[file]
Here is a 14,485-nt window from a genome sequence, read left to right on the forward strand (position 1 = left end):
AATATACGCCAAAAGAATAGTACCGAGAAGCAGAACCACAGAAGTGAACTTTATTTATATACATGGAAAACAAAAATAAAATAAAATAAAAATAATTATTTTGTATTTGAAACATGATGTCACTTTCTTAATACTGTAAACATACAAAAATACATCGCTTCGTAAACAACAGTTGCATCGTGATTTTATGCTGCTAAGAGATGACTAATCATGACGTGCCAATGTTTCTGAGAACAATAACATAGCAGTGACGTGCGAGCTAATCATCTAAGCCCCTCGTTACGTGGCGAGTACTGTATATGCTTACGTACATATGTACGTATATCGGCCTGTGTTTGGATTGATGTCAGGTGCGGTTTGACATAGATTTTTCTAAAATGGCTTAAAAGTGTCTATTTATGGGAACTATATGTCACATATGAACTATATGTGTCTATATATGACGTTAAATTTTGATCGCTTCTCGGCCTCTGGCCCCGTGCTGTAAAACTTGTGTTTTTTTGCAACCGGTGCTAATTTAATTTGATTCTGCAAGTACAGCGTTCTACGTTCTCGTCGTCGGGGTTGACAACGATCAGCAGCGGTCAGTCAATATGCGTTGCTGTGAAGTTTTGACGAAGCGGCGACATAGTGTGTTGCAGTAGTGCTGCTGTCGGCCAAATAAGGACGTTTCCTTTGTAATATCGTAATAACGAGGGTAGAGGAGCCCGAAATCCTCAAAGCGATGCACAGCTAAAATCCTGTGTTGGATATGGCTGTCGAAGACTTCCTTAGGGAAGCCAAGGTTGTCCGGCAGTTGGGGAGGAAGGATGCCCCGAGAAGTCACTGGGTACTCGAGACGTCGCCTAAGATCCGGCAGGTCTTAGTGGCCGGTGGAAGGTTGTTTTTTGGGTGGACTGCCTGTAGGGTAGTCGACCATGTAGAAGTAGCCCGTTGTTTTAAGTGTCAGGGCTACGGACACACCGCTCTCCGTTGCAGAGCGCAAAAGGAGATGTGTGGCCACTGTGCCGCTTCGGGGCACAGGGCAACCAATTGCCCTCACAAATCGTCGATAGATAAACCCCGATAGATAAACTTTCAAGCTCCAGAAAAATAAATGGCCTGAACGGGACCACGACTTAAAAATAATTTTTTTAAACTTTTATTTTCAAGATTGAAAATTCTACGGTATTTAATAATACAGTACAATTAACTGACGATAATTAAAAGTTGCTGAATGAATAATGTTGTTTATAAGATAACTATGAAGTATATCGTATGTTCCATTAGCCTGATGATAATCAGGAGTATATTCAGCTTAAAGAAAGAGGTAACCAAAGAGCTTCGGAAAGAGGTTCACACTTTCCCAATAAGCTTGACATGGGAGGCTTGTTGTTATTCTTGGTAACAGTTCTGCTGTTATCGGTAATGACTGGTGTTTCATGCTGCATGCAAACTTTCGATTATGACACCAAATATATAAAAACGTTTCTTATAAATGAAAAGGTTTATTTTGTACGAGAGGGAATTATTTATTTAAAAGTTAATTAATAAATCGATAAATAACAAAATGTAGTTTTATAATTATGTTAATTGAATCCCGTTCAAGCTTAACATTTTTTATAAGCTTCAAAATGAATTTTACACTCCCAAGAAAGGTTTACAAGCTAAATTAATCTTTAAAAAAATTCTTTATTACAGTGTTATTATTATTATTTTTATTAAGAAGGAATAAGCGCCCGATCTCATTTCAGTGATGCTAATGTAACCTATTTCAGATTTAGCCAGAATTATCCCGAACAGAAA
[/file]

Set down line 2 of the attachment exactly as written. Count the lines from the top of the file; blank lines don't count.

AATATACGCCAAAAGAATAGTACCGAGAAGCAGAACCACAGAAGTGAACTTTATTTATATACATGGAAAACAAAAATAAAATAAAATAAAAATAATTATTTTGTATTTGAAACATGATGTCACTTTCTTAATACTGTAAACATACAAAAATACATCGCTTCGTAAACAACAGTTGCATCGTGATTTTATGCTGCTAAGAGATGACTAATCATGACGTGCCAATGTTTCTGAGAACAATAACATAGCAGTGACGTGCGAGCTAATCATCTAAGCCCCTCGTTACGTGGCGAGTACTGTATATGCTTACGTACATATGTACGTATATCGGCCTGTGTTTGGATTGATGTCAGGTGCGGTTTGACATAGATTTTTCTAAAATGGCTTAAAAGTGTCTATTTATGGGAACTATATGTCACATATGAACTATATGTGTCTATATATGACGTTAAATTTTGATCGCTTCTCGGCCTCTGGCCCCGTGCTGTAAAACTTGTGTTTTTTTGCAACCGGTGCTAATTTAATTTGATTCTGCAAGTACAGCGTTCTACGTTCTCGTCGTCGGGGTTGACAACGATCAGCAGCGGTCAGTCAATATGCGTTGCTGTGAAGTTTTGACGAAGCGGCGACATAGTGTGTTGCAGTAGTGCTGCTGTCGGCCAAATAAGGACGTTTCCTTTGTAATATCGTAATAACGAGGGTAGAGGAGCCCGAAATCCTCAAAGCGATGCACAGCTAAAATCCTGTGTTGGATATGGCTGTCGAAGACTTCCTTAGGGAAGCCAAGGTTGTCCGGCAGTTGGGGAGGAAGGATGCCCCGAGAAGTCACTGGGTACTCGAGACGTCGCCTAAGATCCGGCAGGTCTTAGTGGCCGGTGGAAGGTTGTTTTTTGGGTGGACTGCCTGTAGGGTAGTCGACCATGTAGAAGTAGCCCGTTGTTTTAAGTGTCAGGGCTACGGACACACCGCTCTCCGTTGCAGAGCGCAAAAGGAGATGTGTGGCCACTGTGCCGCTTCGGGGCACAGGGCAACCAATTGCCCTCACAAATCGTCGATAGATAAACCCCGATAGATAAACTTTCAAGCTCCAGAAAAATAAATGGCCTGAACGGGACCACGACTTAAAAATAATTTTTTTAAACTTTTATTTTCAAGATTGAAAATTCTACGGTATTTAATAATACAGTACAATTAACTGACGATAATTAAAAGTTGCTGAATGAATAATGTTGTTTATAAGATAACTATGAAGTATATCGTATGTTCCATTAGCCTGATGATAATCAGGAGTATATTCAGCTTAAAGAAAGAGGTAACCAAAGAGCTTCGGAAAGAGGTTCACACTTTCCCAATAAGCTTGACATGGGAGGCTTGTTGTTATTCTTGGTAACAGTTCTGCTGTTATCGGTAATGACTGGTGTTTCATGCTGCATGCAAACTTTCGATTATGACACCAAATATATAAAAACGTTTCTTATAAATGAAAAGGTTTATTTTGTACGAGAGGGAATTATTTATTTAAAAGTTAATTAATAAATCGATAAATAACAAAATGTAGTTTTATAATTATGTTAATTGAATCCCGTTCAAGCTTAACATTTTTTATAAGCTTCAAAATGAATTTTACACTCCCAAGAAAGGTTTACAAGCTAAATTAATCTTTAAAAAAATTCTTTATTACAGTGTTATTATTATTATTTTTATTAAGAAGGAATAAGCGCCCGATCTCATTTCAGTGATGCTAATGTAACCTATTTCAGATTTAGCCAGAATTATCCCGAACAGAAA